A Numerical Determination of the Efficiency with Which Spherical Aerosol Particles Collide with Spherical Water Drops Due to Inertial Impaction and Phoretic and Electrical Forces

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  • 1 Department of Atmospheric Sciences, University of California, Los Angeles 90024
  • | 2 Department of Chemical Engineering, McMaster University, Hamilton, Ontario, Canada
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Abstract

A theoretical model to compute the efficiency with which aerosol particles of radius 0.5≤r≤10 μm collide with water drops of radius a=42, 72, 106, 173, 309 and 438 μm falling at terminal velocity in air is presented. Inertial impaction, thermophoresis, diffusiophoresis and electrical effects are considered. The computations were carried out for ambient conditions of 10°C, 900 mb, and 100%, 95% and 75% relative humidity. The drops and particles were assumed to carry electric charges of 0.2 a2 and 0.2 r2 [esu], respectively, and charges of 2.0 a2 and 2.0 r2 [esu], respectively, where a and r are expressed in centimeters. The external electric field strengths were assumed to range between 0≤E0≤3×105 V m−1. The results of our computations show 1) that the efficiency E with which aerosol particles collide with the drops considered is significantly raised by phoretic and electric forces over and above the efficiency resulting from inertial impaction, this effect being the more pronounced the smaller the collector drop; 2) hydrodynamic effects as well as phoretic effects tend to promote particle capture in the rear of a drop if particles are sufficiently small, resulting in a minimum of E versus r which lies in the “Greenfield gap” region and thus reinforces the gap; 3) electrical effects tend to eliminate this gap reinforcement; and 4) computations which consider phoretic effects only without simultaneously taking account of the particles’ motion due to the hydrodynamic flow around the collector drop significantly overestimate E for r≲1.5 μm.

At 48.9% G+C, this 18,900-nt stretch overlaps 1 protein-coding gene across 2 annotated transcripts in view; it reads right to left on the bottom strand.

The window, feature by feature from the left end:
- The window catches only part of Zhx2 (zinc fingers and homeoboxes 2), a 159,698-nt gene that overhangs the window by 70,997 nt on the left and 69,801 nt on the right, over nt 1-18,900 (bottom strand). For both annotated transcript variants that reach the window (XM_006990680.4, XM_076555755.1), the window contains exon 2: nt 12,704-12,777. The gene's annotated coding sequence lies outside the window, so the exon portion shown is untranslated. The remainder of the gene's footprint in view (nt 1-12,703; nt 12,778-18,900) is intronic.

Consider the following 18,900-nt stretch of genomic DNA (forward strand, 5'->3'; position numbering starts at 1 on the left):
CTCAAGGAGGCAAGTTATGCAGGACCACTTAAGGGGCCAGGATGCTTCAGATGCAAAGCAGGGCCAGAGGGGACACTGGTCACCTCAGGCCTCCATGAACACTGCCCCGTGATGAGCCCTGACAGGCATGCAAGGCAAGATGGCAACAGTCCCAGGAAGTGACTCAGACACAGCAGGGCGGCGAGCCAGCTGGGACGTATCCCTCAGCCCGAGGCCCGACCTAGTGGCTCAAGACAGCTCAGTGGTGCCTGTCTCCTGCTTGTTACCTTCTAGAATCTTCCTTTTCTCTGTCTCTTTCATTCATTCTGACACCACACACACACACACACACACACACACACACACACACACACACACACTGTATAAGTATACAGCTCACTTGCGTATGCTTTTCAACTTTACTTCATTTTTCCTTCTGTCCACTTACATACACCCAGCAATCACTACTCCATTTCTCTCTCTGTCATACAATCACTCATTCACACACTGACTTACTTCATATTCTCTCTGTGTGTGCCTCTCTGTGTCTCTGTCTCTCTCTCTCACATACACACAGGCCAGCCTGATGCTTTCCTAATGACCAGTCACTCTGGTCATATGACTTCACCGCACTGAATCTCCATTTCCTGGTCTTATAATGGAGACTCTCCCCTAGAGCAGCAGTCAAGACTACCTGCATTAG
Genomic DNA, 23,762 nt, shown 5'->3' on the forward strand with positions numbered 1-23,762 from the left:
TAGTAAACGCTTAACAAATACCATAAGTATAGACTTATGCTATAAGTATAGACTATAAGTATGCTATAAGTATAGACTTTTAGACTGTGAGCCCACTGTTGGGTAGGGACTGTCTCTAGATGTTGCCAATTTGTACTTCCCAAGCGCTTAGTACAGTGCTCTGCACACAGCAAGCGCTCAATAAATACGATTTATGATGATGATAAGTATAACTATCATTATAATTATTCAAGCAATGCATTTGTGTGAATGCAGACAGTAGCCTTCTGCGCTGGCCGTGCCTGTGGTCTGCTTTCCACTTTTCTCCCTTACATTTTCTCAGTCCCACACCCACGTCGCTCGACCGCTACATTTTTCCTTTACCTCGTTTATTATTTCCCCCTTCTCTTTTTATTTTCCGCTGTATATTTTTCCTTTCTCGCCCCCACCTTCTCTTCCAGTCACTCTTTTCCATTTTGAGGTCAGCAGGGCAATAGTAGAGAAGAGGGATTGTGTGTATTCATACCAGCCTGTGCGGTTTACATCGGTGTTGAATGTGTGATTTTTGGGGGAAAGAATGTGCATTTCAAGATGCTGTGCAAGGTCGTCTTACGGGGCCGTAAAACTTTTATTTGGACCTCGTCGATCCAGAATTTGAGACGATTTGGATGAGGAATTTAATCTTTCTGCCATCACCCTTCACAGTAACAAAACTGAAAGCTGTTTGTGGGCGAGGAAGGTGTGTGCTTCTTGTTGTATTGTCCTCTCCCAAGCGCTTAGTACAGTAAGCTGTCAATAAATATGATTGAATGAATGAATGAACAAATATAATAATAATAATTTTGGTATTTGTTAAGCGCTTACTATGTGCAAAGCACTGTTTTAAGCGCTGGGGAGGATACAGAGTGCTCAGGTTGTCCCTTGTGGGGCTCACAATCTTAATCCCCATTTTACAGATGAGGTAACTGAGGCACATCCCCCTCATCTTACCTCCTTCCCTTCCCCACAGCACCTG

Abstract

A theoretical model to compute the efficiency with which aerosol particles of radius 0.5≤r≤10 μm collide with water drops of radius a=42, 72, 106, 173, 309 and 438 μm falling at terminal velocity in air is presented. Inertial impaction, thermophoresis, diffusiophoresis and electrical effects are considered. The computations were carried out for ambient conditions of 10°C, 900 mb, and 100%, 95% and 75% relative humidity. The drops and particles were assumed to carry electric charges of 0.2 a2 and 0.2 r2 [esu], respectively, and charges of 2.0 a2 and 2.0 r2 [esu], respectively, where a and r are expressed in centimeters. The external electric field strengths were assumed to range between 0≤E0≤3×105 V m−1. The results of our computations show 1) that the efficiency E with which aerosol particles collide with the drops considered is significantly raised by phoretic and electric forces over and above the efficiency resulting from inertial impaction, this effect being the more pronounced the smaller the collector drop; 2) hydrodynamic effects as well as phoretic effects tend to promote particle capture in the rear of a drop if particles are sufficiently small, resulting in a minimum of E versus r which lies in the “Greenfield gap” region and thus reinforces the gap; 3) electrical effects tend to eliminate this gap reinforcement; and 4) computations which consider phoretic effects only without simultaneously taking account of the particles’ motion due to the hydrodynamic flow around the collector drop significantly overestimate E for r≲1.5 μm.

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